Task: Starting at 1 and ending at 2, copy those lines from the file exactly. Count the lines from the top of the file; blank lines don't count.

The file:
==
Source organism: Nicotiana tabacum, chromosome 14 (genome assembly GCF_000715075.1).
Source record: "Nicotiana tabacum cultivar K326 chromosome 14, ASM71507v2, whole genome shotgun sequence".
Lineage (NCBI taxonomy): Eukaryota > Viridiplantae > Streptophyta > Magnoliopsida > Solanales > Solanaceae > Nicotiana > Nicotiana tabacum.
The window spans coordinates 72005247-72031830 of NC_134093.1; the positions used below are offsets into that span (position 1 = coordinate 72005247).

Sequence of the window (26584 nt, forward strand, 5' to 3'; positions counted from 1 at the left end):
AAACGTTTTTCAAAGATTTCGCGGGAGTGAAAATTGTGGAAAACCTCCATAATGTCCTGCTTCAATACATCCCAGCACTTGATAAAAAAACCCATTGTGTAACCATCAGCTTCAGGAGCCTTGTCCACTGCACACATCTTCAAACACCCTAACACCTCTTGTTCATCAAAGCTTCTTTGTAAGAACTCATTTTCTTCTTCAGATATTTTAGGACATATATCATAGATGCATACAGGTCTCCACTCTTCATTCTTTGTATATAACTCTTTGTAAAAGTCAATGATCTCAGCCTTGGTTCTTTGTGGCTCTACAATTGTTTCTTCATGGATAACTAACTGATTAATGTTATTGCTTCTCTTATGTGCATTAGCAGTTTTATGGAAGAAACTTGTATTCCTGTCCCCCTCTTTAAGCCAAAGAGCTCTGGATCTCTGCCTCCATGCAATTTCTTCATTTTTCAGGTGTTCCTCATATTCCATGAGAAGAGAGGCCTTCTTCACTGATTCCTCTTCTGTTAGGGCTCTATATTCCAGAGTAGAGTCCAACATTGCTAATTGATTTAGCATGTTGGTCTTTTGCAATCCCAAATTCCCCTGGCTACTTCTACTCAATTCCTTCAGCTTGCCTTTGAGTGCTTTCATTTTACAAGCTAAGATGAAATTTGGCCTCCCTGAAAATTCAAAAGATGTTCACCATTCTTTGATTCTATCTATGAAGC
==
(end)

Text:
Source organism: Nicotiana tabacum, chromosome 14 (genome assembly GCF_000715075.1).
Source record: "Nicotiana tabacum cultivar K326 chromosome 14, ASM71507v2, whole genome shotgun sequence".